Harm reduction, a safe injection site?

Posted 8.2.17

SHAWVILLE, QUEBEC | It is good news that a safe injection site has been approved for Ottawa's Sandy Hill area, and that Ontario has offered funding. It's important to note that it will be part of an existing drug and alcohol treatment centre, one with a good record on all counts.

The elephant in the room, and not a silent one, are community fears that such a service will attract more drug users and contribute to local criminality. Surveys have shown that this is unlikely.

To a bystander, the opposite seems likely - - that providing a clean and protected site will take addicts off the street and reduce the incidence of drug use, overdoses, public injections, street confrontations, etc., in the city. It will bring addicts into contact with health-care and treatment services.

One big question for us is why has our government in Quebec been so slow to deal with this issue of street-use drugs, the so-called opioid crisis and the constellation of petty crime and confrontation associated with illicit drug use. Aylmer is far from immune.

When we in Gatineau look at our own health-administration mess, it's little wonder they seem unable to focus on this problem. This is a cost to us from that bureaucratic mess, another reason to ask Health Minister Barrette to declare health-services centralization a mistake, and go back to the drawing board, since these officials can't learn from successes elsewhere (for example, in their own back-yard, the Outaouais' rural health centres, before those were decimated by the current rehash of ancient policies).

Our health-service bureaucracy can't deal with new problems if they are remain tangled in yesterday's mistakes.

As with most social problems, street drugs & prescription abuse are complex and difficult. It is a huge temptation to want to give the problem to the police. But that has not worked - - if it did, we wouldn't have these problems. Claiming the police have been under-resourced for this is not a viable excuse. The problems and their causes are so detailed that simple, one-size-fits-all solutions aren't solutions at all - - they are like squeezing the balloon. The difficulties pop out elsewhere.

My own perspective has a little value: I was university-educated in the USA's Midwest, now the infamous rust belt. In my years, this was a prosperous region - - in fact I was amazed when so many Ohio residents assured me their state could actually survive on its own, it was so wealthy and diversified. Now, it is not only full of unemployment and empty storefronts but one of America's biggest meth-war zones, with the horrible damage that causes.

Police work has been fruitless, despite their expensive efforts. American social workers now say a better approach is . They cannot make the problem go away, but they can reduce the harm it spreads across their communities. Ohio authorities see Vancouver's safe-injection site as a model. Why would we say no to that here? Just back from a Zydeco festival in Louisiana, a musician friend was steamed up - - about garbage, not music. "When the music was over and everyone rolled up their blankets, the venue was 10 inches deep in trash! Wasn't our generation past all that?" (expletives omitted).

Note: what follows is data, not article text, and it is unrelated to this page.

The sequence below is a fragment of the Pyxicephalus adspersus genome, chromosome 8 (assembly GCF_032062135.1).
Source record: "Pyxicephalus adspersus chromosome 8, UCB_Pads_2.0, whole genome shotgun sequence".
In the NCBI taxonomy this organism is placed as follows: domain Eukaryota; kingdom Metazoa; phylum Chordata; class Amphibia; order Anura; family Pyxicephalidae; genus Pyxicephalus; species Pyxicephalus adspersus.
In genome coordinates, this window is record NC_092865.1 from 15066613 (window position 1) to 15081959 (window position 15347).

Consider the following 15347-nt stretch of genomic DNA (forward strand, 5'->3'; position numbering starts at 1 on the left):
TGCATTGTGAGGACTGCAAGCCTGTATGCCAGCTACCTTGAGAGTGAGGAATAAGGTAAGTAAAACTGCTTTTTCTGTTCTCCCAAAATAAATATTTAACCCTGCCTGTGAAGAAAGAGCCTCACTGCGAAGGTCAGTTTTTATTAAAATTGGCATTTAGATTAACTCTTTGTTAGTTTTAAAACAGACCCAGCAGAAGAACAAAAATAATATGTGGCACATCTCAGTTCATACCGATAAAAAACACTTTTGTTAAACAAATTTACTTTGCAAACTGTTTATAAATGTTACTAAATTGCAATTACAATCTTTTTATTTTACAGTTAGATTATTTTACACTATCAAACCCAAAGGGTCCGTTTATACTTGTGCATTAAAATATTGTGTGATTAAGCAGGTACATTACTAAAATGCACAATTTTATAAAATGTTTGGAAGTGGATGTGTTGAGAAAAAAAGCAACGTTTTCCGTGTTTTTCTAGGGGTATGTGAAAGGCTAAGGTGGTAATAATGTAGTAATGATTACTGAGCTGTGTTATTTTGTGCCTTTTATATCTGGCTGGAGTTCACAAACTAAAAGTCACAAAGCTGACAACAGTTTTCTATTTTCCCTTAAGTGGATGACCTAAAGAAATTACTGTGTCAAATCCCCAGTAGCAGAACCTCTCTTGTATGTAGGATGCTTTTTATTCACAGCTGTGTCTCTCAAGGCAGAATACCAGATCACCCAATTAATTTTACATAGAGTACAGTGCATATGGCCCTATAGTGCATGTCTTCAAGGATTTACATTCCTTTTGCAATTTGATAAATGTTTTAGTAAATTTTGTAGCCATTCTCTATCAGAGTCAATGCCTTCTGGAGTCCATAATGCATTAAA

He noted the trash cans, often emptied, were ignored by many. People finished their beers and "just tossed the cans on the grass". Take-out cartons, programs, wrapping, bottles and cartons - - "a three acre field of trash."

He concluded too many of us still don't consider our environment, and, although that was the States, he cited awful examples here at home. No respect.

Another visitor this spring commented that kids - - even Millennials - - don't show much respect for their elders. "One of my son's friends, a professional guy, told me that senior citizens 'have to earn my respect'!" Our visitor was still annoyed: "Those seniors raised him - - isn't that enough?"

Apparently not. And it would be interesting to know if there's any link between the lack of respect for our environment and lack of respect in family and civil-society matters. It's now common to tie this attitude to Trump's "screw-you" style, but surely it's older than the latest celebrity-president.

Here, there's been such an effort create an environmental sensitivity, that it's hard to picture Canadians mimicking the Zydeco fans. We do use trash cans, and pick up after ourselves. It's common to see folks carrying a plastic bottle or item retrieved from a walk on the beach or a trail.

Larger evidence of environmental disrespect is in the way we cut down trees or pave over almost everything. In the way we approve mining, logging, pipeline and drilling projects - - Trudeau's approval of drilling in the Gulf of St Lawrence preserve, the latest obscenity. Canada's progress isn't sterling on these scales, even if we're good at most picnic sites.

Respect for others, elders in particular, is a different kettle of fish. Of course elders deserve our respect - - they did raise us! And it must have been a hell of a job, fighting off the hucksters selling music, drugs, movies and clothes (for starters) to kids. Our national sport of consumerism is where the two types of respect intersect.

But, yes, respect is a two-way street. Respect comes after responsibilities are met, and we all do have responsibilities. Elders who have little to say other than platitudes they've heard on TV aren't going to generate much respect, nor those who rag on about modern fads (forgetting their own generation's silliness).

I'm all for respecting elders, being one, but all for elders also paying their respects - - to the environment, to others, to changing ideas and styles. A little more respect all around, by everyone, to everything (like Buddhists), would be a healthy thing. Respect is a web, and it keeps our entire society afloat. It's social grease.


Copyright © 2017 Fred Ryan/Log Cabin Chronicles/8.17